Hiring International Students

International students attending U.S. colleges and universities can work in their fields of study during academic sessions, vacation periods and after completion of study, without lengthy application procedures or fees.  Each year Western Michigan University hosts approximately 1000 international students from over 100 countries.  Our international students speak more than 50 different languages. Many of these students are pursuing degrees in technical and business subjects, which can help meet the needs of U.S. business, manufacturing and service industries. WMU offers the following general guidelines for hiring WMU international students who are eager to gain experience in their fields of study.  This information is intended to provide basic clarification on hiring international students, but it is not intended as legal counsel.

INTERNSHIPS/CO-OPS

Q: How do I hire enrolled international students?
A: International students are eligible for degree-related work off campus (Curricular Practical Training). Employers can hire non-U.S. citizens for internships/co-ops just as they would hire a student who is a U.S citizen. It is the student’s responsibility to have the employment approved as a “related experience” through the WMU Office of International Admissions and Services and the academic department. For example, a computer science student may do an internship with a consulting firm or manufacturing facility as long as the work relates to computer science. Students will have documentation to present to employers to verify their eligibility to be hired.

Q: If I do hire a WMU international student, what are my obligations?
A: As an employer, you may be asked to verify that the experience is related to the student’s academic training. A job letter/offer addressed to the student describing the responsibilities of the position is standard. The student will submit the letter to the academic advisor for approval as an internship site. Employers are not required to provide any special documentation.

Q: What restrictions do international students have regarding pay and availability?
A: International students may receive pay for internship experience as long as it is related to the major field of study and is equal to that of other employees in the same role. They must have social security numbers, which are typically obtained with the assistance of International Admissions and Services. It is the responsibility of the students to verify the amount of time they are eligible for any full-time positions.  Authorization for them to work for you will be documented and should be presented to you when they begin work.  The authorization will indicate if they can work full-time (40 hours per week) or part-time (up to 20 hours per week).

PROFESSIONAL EMPLOYMENT

Q: Are international students eligible to work after they graduate from WMU?
A: Most international students are eligible to work for at least one year immediately following graduation in the field of study for which the degree was granted (Optional Practical Training). Students themselves apply to U.S. Citizenship and Immigration Services for work authorization and will possess a wallet-sized “Employment Authorization Document” bearing their photograph.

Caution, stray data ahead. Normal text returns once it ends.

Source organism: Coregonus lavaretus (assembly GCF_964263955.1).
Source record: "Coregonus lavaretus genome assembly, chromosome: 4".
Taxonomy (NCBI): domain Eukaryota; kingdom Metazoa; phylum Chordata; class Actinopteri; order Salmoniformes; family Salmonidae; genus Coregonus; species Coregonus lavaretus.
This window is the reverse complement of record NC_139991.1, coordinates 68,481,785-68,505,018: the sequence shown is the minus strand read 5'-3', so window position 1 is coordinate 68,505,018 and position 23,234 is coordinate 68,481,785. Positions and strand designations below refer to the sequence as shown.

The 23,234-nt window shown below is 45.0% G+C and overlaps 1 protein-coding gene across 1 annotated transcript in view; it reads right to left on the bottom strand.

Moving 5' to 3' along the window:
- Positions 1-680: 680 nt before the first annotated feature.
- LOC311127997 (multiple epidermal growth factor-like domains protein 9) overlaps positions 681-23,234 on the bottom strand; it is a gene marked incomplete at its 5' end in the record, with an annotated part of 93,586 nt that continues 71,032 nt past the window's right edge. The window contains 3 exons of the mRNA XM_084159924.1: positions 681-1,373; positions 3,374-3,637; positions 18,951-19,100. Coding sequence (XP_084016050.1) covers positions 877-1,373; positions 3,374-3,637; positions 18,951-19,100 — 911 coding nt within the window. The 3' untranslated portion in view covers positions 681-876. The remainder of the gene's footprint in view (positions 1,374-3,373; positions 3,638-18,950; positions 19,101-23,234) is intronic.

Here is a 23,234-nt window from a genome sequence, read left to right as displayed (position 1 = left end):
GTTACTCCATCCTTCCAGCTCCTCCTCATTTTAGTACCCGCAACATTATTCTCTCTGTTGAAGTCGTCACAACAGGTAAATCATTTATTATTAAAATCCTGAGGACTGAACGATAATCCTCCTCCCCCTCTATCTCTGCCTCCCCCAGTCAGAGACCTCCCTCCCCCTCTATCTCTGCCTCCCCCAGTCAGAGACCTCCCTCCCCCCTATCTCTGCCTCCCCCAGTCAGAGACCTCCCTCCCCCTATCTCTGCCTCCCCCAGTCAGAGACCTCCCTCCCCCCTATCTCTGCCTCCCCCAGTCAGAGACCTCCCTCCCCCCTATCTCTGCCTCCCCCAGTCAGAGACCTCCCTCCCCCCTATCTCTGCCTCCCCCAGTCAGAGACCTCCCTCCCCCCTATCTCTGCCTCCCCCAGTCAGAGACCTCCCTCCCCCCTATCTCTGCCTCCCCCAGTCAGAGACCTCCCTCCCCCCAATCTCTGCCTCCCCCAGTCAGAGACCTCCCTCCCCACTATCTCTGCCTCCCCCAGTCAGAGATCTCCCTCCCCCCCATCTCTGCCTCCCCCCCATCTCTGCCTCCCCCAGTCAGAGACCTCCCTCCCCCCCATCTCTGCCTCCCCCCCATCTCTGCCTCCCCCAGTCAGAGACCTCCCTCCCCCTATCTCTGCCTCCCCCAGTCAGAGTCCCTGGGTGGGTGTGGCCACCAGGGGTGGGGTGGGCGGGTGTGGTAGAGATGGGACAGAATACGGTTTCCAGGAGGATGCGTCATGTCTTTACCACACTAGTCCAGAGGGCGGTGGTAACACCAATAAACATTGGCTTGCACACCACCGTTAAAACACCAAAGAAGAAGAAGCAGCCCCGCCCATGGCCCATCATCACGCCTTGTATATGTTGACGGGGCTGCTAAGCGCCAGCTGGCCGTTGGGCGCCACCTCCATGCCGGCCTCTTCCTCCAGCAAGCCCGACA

Q: How long can an international student work in the United States?
A: It is up to the employer and the international employee to decide to continue the working relationship. After the Optional Practical Training, the employer can agree to sponsor the employee. The employer would apply to the Department of Homeland Security to secure an H-1B visa for temporary worker status for the employee. H-1B status is available in two 3-year increments, and can be renewed beyond six years if the beneficiary has started the application process for permanent residency.

Q: Are the legal aspects of retaining a good employee as complicated as it seems?
A: It is recommended that H-1B application process begin as soon as you determine the future value of an international employee’s work - three or four months after hiring. Time is a factor, as there are limits to the number of visas granted each year. However, with the assistance of an attorney, the process can be expedited. Some companies have an attorney on site. Otherwise, the graduates/employees can secure their own attorneys to work with them in making these arrangements. Some of the legal fees could be the responsibility of the employee. Some companies who do not retain attorneys on staff consider negotiating within the graduate’s salary a way to help cover legal fees.

Q: Why should I hire international students?
A: Temporary work visas are bound to the sponsoring employer, and visa holders are not likely to leave for positions during the period of the visa. International students possess language skills, eagerness to learn, exceptional work ethic, and experiences with acculturation. They bring diversity, expertise, and global thinking to enrich U.S. workplaces and organizations. They become international business persons and advocates, and ideal future contacts. They make excellent candidates for transfer to home country locations, having acquired an insightful understanding of U.S. work patterns, goals and ethics.

Q: Whom do I contact if I have questions?
A: Contact the International Admissions and Services, 4255 Ellsworth Hall, (269) 387-5866 with questions about work eligibility of any WMU international student. Contact WMU Career and Student Employment Services or the Career Center at the Haworth College of Business as you normally do to pursue on-campus interviewing, resume referrals, career fairs, or other ways of identifying talent you are seeking.